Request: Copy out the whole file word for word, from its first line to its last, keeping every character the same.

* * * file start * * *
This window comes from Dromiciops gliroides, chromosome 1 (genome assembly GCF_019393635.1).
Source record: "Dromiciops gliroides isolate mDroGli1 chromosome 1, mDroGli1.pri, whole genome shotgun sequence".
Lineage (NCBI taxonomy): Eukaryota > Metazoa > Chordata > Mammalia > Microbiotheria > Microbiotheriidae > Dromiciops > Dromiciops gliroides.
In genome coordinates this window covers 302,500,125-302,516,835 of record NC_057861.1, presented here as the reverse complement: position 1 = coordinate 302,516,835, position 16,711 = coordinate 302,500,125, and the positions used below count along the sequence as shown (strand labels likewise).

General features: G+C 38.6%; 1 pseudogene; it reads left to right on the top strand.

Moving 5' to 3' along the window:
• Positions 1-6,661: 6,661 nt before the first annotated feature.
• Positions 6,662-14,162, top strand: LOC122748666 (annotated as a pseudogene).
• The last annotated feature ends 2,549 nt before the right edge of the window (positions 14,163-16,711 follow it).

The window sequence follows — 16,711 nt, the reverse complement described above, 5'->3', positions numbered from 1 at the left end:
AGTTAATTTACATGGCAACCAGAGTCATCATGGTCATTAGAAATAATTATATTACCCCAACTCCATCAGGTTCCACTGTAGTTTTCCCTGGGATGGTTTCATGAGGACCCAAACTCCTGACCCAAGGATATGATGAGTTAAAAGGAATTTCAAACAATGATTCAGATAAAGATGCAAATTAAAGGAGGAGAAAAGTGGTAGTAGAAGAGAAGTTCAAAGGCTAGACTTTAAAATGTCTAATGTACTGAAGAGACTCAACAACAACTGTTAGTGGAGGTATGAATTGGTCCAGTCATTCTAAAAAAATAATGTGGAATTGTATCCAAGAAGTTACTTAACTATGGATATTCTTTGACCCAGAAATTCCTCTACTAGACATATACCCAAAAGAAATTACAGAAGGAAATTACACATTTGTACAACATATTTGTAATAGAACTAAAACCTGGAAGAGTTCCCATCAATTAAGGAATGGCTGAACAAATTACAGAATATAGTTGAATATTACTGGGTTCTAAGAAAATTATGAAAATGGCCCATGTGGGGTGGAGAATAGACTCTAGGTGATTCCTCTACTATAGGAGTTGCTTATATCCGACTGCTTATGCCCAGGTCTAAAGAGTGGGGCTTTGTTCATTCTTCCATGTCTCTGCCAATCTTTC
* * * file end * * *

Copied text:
This window comes from Dromiciops gliroides, chromosome 1 (genome assembly GCF_019393635.1).
Source record: "Dromiciops gliroides isolate mDroGli1 chromosome 1, mDroGli1.pri, whole genome shotgun sequence".
Lineage (NCBI taxonomy): Eukaryota > Metazoa > Chordata > Mammalia > Microbiotheria > Microbiotheriidae > Dromiciops > Dromiciops gliroides.
In genome coordinates this window covers 302,500,125-302,516,835 of record NC_057861.1, presented here as the reverse complement: position 1 = coordinate 302,516,835, position 16,711 = coordinate 302,500,125, and the positions used below count along the sequence as shown (strand labels likewise).

General features: G+C 38.6%; 1 pseudogene; it reads left to right on the top strand.

Moving 5' to 3' along the window:
• Positions 1-6,661: 6,661 nt before the first annotated feature.
• Positions 6,662-14,162, top strand: LOC122748666 (annotated as a pseudogene).
• The last annotated feature ends 2,549 nt before the right edge of the window (positions 14,163-16,711 follow it).

The window sequence follows — 16,711 nt, the reverse complement described above, 5'->3', positions numbered from 1 at the left end:
AGTTAATTTACATGGCAACCAGAGTCATCATGGTCATTAGAAATAATTATATTACCCCAACTCCATCAGGTTCCACTGTAGTTTTCCCTGGGATGGTTTCATGAGGACCCAAACTCCTGACCCAAGGATATGATGAGTTAAAAGGAATTTCAAACAATGATTCAGATAAAGATGCAAATTAAAGGAGGAGAAAAGTGGTAGTAGAAGAGAAGTTCAAAGGCTAGACTTTAAAATGTCTAATGTACTGAAGAGACTCAACAACAACTGTTAGTGGAGGTATGAATTGGTCCAGTCATTCTAAAAAAATAATGTGGAATTGTATCCAAGAAGTTACTTAACTATGGATATTCTTTGACCCAGAAATTCCTCTACTAGACATATACCCAAAAGAAATTACAGAAGGAAATTACACATTTGTACAACATATTTGTAATAGAACTAAAACCTGGAAGAGTTCCCATCAATTAAGGAATGGCTGAACAAATTACAGAATATAGTTGAATATTACTGGGTTCTAAGAAAATTATGAAAATGGCCCATGTGGGGTGGAGAATAGACTCTAGGTGATTCCTCTACTATAGGAGTTGCTTATATCCGACTGCTTATGCCCAGGTCTAAAGAGTGGGGCTTTGTTCATTCTTCCATGTCTCTGCCAATCTTTC